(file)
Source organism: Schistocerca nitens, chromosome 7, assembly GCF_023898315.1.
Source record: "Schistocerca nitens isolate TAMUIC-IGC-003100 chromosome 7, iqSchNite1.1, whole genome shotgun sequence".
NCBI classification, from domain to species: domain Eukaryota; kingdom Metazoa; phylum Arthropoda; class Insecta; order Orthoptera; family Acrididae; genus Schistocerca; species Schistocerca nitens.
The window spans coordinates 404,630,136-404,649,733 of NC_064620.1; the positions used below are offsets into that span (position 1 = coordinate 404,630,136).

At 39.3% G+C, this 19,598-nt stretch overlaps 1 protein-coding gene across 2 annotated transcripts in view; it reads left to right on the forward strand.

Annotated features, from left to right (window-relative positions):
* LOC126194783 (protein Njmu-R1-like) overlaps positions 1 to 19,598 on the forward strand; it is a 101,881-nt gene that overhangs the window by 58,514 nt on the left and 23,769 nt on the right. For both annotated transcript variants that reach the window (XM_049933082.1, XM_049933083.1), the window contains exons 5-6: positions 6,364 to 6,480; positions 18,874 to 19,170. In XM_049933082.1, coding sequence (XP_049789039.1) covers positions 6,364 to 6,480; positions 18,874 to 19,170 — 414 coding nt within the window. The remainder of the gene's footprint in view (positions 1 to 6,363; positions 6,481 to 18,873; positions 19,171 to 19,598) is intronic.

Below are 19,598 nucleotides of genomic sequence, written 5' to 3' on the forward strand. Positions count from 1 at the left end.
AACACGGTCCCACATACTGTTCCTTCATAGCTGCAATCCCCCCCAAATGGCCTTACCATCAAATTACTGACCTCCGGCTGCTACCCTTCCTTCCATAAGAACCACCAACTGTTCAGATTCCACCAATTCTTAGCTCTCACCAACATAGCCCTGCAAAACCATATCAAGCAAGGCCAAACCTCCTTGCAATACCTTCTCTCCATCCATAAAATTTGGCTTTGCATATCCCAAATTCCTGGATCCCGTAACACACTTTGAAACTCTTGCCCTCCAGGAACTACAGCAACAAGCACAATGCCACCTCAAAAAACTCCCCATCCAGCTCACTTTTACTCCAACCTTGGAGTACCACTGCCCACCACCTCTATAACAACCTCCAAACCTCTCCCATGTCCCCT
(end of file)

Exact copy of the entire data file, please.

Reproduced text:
Source organism: Schistocerca nitens, chromosome 7, assembly GCF_023898315.1.
Source record: "Schistocerca nitens isolate TAMUIC-IGC-003100 chromosome 7, iqSchNite1.1, whole genome shotgun sequence".
NCBI classification, from domain to species: domain Eukaryota; kingdom Metazoa; phylum Arthropoda; class Insecta; order Orthoptera; family Acrididae; genus Schistocerca; species Schistocerca nitens.
The window spans coordinates 404,630,136-404,649,733 of NC_064620.1; the positions used below are offsets into that span (position 1 = coordinate 404,630,136).

At 39.3% G+C, this 19,598-nt stretch overlaps 1 protein-coding gene across 2 annotated transcripts in view; it reads left to right on the forward strand.

Annotated features, from left to right (window-relative positions):
* LOC126194783 (protein Njmu-R1-like) overlaps positions 1 to 19,598 on the forward strand; it is a 101,881-nt gene that overhangs the window by 58,514 nt on the left and 23,769 nt on the right. For both annotated transcript variants that reach the window (XM_049933082.1, XM_049933083.1), the window contains exons 5-6: positions 6,364 to 6,480; positions 18,874 to 19,170. In XM_049933082.1, coding sequence (XP_049789039.1) covers positions 6,364 to 6,480; positions 18,874 to 19,170 — 414 coding nt within the window. The remainder of the gene's footprint in view (positions 1 to 6,363; positions 6,481 to 18,873; positions 19,171 to 19,598) is intronic.

Below are 19,598 nucleotides of genomic sequence, written 5' to 3' on the forward strand. Positions count from 1 at the left end.
AACACGGTCCCACATACTGTTCCTTCATAGCTGCAATCCCCCCCAAATGGCCTTACCATCAAATTACTGACCTCCGGCTGCTACCCTTCCTTCCATAAGAACCACCAACTGTTCAGATTCCACCAATTCTTAGCTCTCACCAACATAGCCCTGCAAAACCATATCAAGCAAGGCCAAACCTCCTTGCAATACCTTCTCTCCATCCATAAAATTTGGCTTTGCATATCCCAAATTCCTGGATCCCGTAACACACTTTGAAACTCTTGCCCTCCAGGAACTACAGCAACAAGCACAATGCCACCTCAAAAAACTCCCCATCCAGCTCACTTTTACTCCAACCTTGGAGTACCACTGCCCACCACCTCTATAACAACCTCCAAACCTCTCCCATGTCCCCT